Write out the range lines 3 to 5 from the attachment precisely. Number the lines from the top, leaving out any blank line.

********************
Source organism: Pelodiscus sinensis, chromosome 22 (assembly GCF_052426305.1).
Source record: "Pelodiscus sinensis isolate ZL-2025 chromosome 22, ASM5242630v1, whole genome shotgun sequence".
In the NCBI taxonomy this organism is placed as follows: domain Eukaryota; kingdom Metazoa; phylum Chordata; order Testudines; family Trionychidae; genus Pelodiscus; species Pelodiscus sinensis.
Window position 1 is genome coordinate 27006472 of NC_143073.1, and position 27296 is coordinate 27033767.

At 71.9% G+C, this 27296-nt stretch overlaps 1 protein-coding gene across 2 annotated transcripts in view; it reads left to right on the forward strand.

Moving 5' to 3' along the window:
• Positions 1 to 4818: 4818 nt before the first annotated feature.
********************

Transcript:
In the NCBI taxonomy this organism is placed as follows: domain Eukaryota; kingdom Metazoa; phylum Chordata; order Testudines; family Trionychidae; genus Pelodiscus; species Pelodiscus sinensis.
Window position 1 is genome coordinate 27006472 of NC_143073.1, and position 27296 is coordinate 27033767.

At 71.9% G+C, this 27296-nt stretch overlaps 1 protein-coding gene across 2 annotated transcripts in view; it reads left to right on the forward strand.